- Says net for identifying carriers of new coronavirus must be widened
- Warns as 80% show mild symptoms, they can infect others unless tested and isolated
- Cites WHO recommendation calling for more testing by countries
- Says SL must obtain rapid test kits being used in several countries now
- DGHS says authorities planning on sample testing of high-risk groups
The Government Medical ‘Officers Association (GMOA) yesterday called for aggressive testing for the new coronavirus among high risk groups in the population to slow down infection rates.
In its latest Situational Report of COVID-19, Sri Lanka – 31 March 2020 (12 noon), the GMOA said the net for identifying carriers of the new coronavirus should be widened so those testing positive could be isolated.
“Around 80% of patients who are infected with the new coronavirus show mild symptoms, hence there is the possibility that they will remain unidentified as carriers of the new coronavirus. Hence those who are in close contact with them too will go undetected unless they start showing symptoms. If tests are carried out, they can be identified early,” the GMOA said.
The association said several countries had started using a newly-approved rapid test which gives results in 15 minutes and that Sri Lanka too must immediately explore the possibility of obtaining these test kits for use in the country.
“The World Health Organisation (WHO) has recommended that all those suspected to be infected should be tested and those who are identified as positive carriers of the new coronavirus be mandatorily isolated so that the program to slow the spread of COVID-19 is successful,” the GMOA said.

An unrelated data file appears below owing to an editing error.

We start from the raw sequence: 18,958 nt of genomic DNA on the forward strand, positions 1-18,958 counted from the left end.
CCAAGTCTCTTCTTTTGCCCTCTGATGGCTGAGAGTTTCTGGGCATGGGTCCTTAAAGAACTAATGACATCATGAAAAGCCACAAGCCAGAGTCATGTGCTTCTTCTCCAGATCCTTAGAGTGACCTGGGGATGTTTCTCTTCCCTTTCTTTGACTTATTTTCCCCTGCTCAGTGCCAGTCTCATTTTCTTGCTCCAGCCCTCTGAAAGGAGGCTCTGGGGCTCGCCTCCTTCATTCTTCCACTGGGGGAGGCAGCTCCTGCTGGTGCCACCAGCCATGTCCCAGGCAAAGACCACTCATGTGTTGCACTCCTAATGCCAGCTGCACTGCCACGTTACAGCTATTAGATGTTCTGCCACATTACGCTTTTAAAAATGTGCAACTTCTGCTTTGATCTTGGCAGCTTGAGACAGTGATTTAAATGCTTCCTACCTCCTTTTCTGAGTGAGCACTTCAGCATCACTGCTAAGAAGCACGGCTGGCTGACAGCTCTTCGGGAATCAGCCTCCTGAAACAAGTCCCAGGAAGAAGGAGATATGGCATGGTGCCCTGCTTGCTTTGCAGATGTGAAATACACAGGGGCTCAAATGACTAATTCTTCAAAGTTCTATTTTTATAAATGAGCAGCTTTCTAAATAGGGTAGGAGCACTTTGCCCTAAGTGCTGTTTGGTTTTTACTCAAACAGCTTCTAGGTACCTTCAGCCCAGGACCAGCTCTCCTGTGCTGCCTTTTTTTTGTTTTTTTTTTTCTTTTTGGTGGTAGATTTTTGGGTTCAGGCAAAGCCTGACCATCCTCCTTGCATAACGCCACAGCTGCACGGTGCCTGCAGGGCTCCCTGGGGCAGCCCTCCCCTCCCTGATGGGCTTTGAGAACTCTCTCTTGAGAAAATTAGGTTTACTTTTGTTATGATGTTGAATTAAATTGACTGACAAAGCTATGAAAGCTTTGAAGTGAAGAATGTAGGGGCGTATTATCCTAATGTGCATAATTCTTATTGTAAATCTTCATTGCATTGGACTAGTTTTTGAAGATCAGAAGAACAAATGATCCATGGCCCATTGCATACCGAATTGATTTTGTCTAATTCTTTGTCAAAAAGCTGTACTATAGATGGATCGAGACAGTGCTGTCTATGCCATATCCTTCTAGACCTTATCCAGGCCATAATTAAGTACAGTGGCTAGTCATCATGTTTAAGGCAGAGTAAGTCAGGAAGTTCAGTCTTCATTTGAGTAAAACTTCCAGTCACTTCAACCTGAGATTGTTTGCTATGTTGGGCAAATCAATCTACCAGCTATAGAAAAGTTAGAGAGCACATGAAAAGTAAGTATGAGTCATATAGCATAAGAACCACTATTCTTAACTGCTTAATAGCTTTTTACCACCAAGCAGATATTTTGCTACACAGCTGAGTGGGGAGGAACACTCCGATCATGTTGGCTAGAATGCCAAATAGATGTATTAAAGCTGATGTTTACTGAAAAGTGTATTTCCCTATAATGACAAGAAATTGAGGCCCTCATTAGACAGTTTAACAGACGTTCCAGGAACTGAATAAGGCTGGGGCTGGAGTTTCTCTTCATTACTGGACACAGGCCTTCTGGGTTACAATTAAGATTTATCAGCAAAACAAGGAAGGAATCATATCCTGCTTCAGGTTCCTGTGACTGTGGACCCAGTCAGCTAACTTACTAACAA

It added that the GMOA would discuss measures to obtain the rapid test kits for Sri Lanka with Director General of Health Services Dr. Anil Jasinghe at the next meeting of the Technical Committee that has been set up to advice on the COVID-19 preventive program.
Meanwhile Dr. Jasinghe said yesterday that health authorities were planning to start a program to carry out sample testing among those in high risk groups.
“So far, we have confined testing to those who are in in quarantine centres, but we want to get an assessment of the spread of the virus in the community. For this we plan to start sample testing shortly,” Dr. Jasinghe said.
Currently tests are carried out at 24 Government hospitals but are limited to those who are suspected of being infected with the new coronavirus. No large-scale testing has been done even among those in high risk localities.
The WHO has recommended a combination of measures, including rapid diagnosis and immediate isolation of cases, rigorous tracking, and precautionary self-isolation of close contacts as methods to slow down the spread of the disease.
South Korea and Germany have used aggressive testing within the community to slow down the spread of COVID-19 and their preventive programs have been widely hailed.